Newly released State Department emails shed additional light on the relationships Hillary Clinton and her top aides maintained with her family’s foundation during the years she served as secretary of state.

The emails, obtained by the conservative group Judicial Watch as part of a public-records lawsuit, included one in which a longtime aide to Bill Clinton sought a State Department meeting on behalf of a major foundation donor.

The aide, Doug Band, who played a role in expanding the foundation’s reach, wrote to Hillary Clinton’s State Department staff requesting a meeting for a wealthy Ni­ger­ian businessman of Lebanese descent who has given the Clinton Foundation $1 million to $5 million in donations, according to disclosure reports.

“We need Gilbert Chagoury to speak to the substance person re Lebanon,” Band wrote in the email addressed to Huma Abedin and Cheryl Mills, two of Clinton’s closest aides at State. “As you know he’s a key guy there and to us and is loved in Lebanon. Very imp.”

Abedin responded with the name of the recent U.S. ambassador to Lebanon, Jeffrey Feltman, who was serving as acting assistant secretary of state for near eastern affairs. She added: “I’ll talk to Jeff.”

At the NABJ-NAHJ conference on Aug. 5 in Washington, Democratic presidential nominee Hillary Clinton reiterated her stance that she didn't send or receive classified emails while serving as secretary of state. (Reuters)

As it turned out, Feltman said he never connected with the billionaire. “Gilbert Chagoury never contacted me,” he said in response to a question Wednesday from The Washington Post. “I have never met nor spoken to him. No one ever told me he was seeking me out.”

The exchange sparked an immediate response from Clinton’s critics, who say that the Chagoury email along with other State Department correspondence released over the past year as part of various inquiries and lawsuits suggest a pattern in which donors to Clinton causes seem to have received special access to Clinton’s State Department.

Republican presidential nominee Donald Trump pointed Wednesday to the document release, saying the emails reveal Clinton’s “pay to play” approach to governance.

Judicial Watch President Tom Fitton said the documents explain why Clinton and her aides have been reluctant to release official communications.

“They show the Clinton Foundation, Clinton donors and operatives worked with Hillary Clinton in potential violation of the law,” he said.

Officials from the Clinton campaign and the foundation portray the email communications as innocuous, in some cases even helpful to U.S. foreign policy goals.

Chagoury, “who is of Lebanese descent, was simply seeking to share his insights on the upcoming Lebanese election with the right person at the Department of State for whom this information might be helpful,” a campaign official said in an emailed statement. “In seeking to provide information, he was not seeking action by the Department.”

Clinton campaign spokesman Josh Schwerin called Judicial Watch a “right-wing organization” that “has been attacking the Clintons since the 1990s” and added that Hillary Clinton “never took action as secretary of state because of donations to the Clinton Foundation.”

Questions about the relationship between the Clinton Foundation and the State Department have persisted for years. Republicans, citing her use of private email servers and her deletion of tens of thousands of emails she deemed personal, have accused Clinton of trying to conceal the potentially embarrassing connections.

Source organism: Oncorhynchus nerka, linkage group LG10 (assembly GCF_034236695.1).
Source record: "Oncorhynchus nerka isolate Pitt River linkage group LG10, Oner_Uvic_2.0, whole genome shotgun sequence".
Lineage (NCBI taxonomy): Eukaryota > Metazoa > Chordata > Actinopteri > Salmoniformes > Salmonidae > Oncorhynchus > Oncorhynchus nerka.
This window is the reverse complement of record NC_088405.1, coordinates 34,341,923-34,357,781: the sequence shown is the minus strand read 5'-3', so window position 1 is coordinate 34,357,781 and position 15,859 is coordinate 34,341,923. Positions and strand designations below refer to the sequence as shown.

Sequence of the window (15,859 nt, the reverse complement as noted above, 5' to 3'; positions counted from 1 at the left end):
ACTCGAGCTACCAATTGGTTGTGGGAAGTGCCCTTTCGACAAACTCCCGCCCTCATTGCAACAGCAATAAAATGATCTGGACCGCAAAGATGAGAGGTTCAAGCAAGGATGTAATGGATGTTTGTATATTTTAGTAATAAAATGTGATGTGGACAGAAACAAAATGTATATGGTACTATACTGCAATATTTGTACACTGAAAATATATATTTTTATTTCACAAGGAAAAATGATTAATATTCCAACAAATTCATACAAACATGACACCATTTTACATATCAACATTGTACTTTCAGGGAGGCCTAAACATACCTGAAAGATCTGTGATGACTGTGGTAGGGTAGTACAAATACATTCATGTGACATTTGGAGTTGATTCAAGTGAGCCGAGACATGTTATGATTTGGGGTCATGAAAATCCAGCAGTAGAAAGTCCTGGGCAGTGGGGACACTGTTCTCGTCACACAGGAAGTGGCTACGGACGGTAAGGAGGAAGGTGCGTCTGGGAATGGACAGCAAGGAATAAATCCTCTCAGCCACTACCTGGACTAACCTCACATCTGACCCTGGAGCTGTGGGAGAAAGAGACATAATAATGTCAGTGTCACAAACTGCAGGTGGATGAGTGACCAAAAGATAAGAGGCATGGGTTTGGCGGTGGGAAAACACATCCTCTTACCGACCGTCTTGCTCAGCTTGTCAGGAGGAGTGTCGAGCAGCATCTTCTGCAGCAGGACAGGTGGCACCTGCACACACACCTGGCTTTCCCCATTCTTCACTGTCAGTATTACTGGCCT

A 2011 exchange, released by the State Department this year, showed that Ukrainian steel magnate Victor Pinchuk, who has pledged more than $10 million to the Clinton Foundation in recent years, met that year with a top State Department official. Pinchuk spoke on behalf of Ukraine’s president to try to soothe tensions with Washington over that country’s human rights record and its growing closeness with Russian President Vladi­mir Putin, emails showed.

Clinton’s email headaches are likely to continue through the campaign as lawsuits and federal investigations continue to bring more sensitive communications to the surface.

For example, the State Department confirmed this week that it recently received thousands of additional documents, including emails, that had been requested from the recently concluded FBI investigation of whether Clinton’s use of private email servers violated national security standards.

Clinton had said previously that she turned over all documents related to official State Department business from her private account. However, subsequent inquiries by the FBI and Judicial Watch turned up additional official communications that apparently were not turned over previously.

The communications released this week by Judicial Watch include an April 22 email from Band to Abedin, Mills and another aide with the subject line: “A favor. . . ”

“Important to take care of [name redacted],” the email said.

Abedin, who had overlapping roles with the State Department, the foundation and a consulting firm led by Band, responded quickly: “We have all had him on our radar. Personnel has been sending him options.”

A campaign official said it was a young person who was neither a donor nor a foundation employee. The individual, according to one person familiar with the situation, had been a volunteer in Haiti, where the Clinton Foundation had been active.

Carol Morello and Anu Narayanswamy contributed to this report.